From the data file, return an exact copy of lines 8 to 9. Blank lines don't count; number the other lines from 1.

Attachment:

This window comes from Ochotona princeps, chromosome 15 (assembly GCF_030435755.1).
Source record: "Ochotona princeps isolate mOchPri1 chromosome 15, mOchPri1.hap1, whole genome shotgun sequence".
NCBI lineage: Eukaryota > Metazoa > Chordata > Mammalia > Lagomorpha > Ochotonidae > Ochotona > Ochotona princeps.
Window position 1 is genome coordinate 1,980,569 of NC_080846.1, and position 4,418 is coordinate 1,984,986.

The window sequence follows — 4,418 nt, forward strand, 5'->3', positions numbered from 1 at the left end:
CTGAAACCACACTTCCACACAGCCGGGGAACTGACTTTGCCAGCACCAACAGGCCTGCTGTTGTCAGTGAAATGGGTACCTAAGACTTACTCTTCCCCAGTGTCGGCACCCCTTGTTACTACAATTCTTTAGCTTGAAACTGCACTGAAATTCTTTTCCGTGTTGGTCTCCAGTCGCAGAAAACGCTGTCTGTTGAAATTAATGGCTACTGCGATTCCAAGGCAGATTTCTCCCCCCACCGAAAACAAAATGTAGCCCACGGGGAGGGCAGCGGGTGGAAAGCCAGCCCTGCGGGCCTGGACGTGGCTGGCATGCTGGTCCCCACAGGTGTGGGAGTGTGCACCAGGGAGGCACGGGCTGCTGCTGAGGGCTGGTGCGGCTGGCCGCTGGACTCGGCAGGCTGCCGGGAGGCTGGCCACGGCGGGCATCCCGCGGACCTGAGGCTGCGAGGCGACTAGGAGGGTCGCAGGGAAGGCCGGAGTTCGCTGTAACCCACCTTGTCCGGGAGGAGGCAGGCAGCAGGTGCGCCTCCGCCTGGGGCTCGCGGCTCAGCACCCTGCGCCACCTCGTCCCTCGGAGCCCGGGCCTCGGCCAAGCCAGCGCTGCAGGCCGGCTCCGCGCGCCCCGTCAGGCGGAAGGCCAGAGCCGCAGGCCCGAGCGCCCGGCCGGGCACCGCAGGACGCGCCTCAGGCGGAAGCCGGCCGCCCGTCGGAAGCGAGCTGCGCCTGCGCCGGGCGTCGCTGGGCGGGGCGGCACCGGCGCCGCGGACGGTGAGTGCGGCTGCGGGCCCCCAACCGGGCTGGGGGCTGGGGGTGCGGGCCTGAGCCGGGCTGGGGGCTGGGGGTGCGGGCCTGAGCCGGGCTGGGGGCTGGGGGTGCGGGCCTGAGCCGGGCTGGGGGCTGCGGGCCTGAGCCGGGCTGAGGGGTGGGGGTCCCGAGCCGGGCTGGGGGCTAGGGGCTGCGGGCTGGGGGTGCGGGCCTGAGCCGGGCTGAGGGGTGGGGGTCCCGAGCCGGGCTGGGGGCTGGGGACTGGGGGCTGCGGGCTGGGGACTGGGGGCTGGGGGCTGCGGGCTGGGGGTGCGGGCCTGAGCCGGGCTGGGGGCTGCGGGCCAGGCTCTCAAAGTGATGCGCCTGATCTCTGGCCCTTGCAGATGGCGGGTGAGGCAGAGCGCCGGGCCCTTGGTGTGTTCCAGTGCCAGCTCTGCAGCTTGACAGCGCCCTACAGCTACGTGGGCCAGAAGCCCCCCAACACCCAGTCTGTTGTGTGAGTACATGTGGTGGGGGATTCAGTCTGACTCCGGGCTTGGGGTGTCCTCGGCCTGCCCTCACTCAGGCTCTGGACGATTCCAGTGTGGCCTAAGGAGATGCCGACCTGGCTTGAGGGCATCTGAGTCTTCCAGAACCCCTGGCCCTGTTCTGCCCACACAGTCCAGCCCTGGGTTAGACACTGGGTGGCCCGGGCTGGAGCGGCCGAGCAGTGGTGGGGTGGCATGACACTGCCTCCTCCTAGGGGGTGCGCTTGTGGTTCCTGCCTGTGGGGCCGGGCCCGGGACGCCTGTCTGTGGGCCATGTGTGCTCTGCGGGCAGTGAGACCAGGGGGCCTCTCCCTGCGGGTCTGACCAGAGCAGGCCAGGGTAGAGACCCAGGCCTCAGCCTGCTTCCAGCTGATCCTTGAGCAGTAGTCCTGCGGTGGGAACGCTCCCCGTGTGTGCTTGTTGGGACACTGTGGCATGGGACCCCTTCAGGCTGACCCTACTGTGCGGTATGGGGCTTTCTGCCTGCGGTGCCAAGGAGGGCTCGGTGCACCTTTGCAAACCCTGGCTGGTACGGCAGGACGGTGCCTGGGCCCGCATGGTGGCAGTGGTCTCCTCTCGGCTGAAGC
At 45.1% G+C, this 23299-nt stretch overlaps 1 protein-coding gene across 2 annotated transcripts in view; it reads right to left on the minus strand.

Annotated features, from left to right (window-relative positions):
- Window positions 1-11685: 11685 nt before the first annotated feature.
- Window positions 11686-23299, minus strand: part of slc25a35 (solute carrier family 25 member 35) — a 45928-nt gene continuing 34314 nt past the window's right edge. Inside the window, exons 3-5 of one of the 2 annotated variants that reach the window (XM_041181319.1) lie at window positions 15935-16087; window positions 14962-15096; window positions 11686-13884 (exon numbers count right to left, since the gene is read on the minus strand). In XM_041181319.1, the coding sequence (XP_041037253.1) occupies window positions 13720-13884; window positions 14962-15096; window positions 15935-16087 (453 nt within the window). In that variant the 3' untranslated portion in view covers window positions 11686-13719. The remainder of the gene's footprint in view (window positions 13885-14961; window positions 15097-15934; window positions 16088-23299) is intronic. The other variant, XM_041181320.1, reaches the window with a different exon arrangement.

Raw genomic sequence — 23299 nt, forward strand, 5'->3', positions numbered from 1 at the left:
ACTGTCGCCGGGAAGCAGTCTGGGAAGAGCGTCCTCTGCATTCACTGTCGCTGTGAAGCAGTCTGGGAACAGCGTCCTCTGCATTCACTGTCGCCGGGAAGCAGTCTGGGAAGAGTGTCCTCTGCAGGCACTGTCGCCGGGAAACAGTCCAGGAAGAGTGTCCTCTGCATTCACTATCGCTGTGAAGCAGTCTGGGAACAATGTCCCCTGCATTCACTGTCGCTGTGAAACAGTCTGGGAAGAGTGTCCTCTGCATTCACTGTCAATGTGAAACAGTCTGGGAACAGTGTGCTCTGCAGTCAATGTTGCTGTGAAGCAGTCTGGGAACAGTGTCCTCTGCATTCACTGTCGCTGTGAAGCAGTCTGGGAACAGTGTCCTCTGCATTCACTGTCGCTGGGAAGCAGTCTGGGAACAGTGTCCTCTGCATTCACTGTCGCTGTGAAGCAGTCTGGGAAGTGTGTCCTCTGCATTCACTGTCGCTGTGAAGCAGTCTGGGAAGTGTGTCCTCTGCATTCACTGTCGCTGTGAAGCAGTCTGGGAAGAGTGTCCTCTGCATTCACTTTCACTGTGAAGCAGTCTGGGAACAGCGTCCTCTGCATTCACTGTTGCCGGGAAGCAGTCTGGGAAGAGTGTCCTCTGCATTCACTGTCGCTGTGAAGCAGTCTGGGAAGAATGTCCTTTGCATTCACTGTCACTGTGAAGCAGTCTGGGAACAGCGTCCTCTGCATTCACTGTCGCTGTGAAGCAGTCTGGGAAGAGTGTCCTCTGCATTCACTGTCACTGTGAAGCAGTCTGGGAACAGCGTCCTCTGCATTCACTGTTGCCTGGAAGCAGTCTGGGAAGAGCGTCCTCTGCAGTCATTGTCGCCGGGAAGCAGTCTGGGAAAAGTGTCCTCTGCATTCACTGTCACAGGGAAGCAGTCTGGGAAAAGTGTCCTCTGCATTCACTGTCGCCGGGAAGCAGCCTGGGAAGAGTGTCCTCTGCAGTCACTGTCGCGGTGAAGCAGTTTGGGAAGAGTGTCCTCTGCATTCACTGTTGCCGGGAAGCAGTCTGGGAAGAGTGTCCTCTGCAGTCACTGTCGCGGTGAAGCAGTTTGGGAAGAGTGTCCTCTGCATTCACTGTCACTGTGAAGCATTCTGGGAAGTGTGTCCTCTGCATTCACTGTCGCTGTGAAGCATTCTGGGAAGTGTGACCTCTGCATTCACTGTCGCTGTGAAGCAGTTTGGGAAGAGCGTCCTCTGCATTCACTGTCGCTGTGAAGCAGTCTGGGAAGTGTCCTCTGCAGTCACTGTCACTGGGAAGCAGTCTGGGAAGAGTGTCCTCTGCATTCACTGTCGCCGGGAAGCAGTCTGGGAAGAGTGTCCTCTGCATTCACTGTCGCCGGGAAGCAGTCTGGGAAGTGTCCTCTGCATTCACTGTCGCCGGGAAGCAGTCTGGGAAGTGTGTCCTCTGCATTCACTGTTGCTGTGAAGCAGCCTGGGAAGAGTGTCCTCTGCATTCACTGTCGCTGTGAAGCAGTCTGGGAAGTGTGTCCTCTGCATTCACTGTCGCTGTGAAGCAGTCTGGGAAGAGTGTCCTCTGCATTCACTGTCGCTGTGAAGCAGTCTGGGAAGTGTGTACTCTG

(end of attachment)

Annotated features, from left to right (window-relative positions):
- Window positions 1-11685: 11685 nt before the first annotated feature.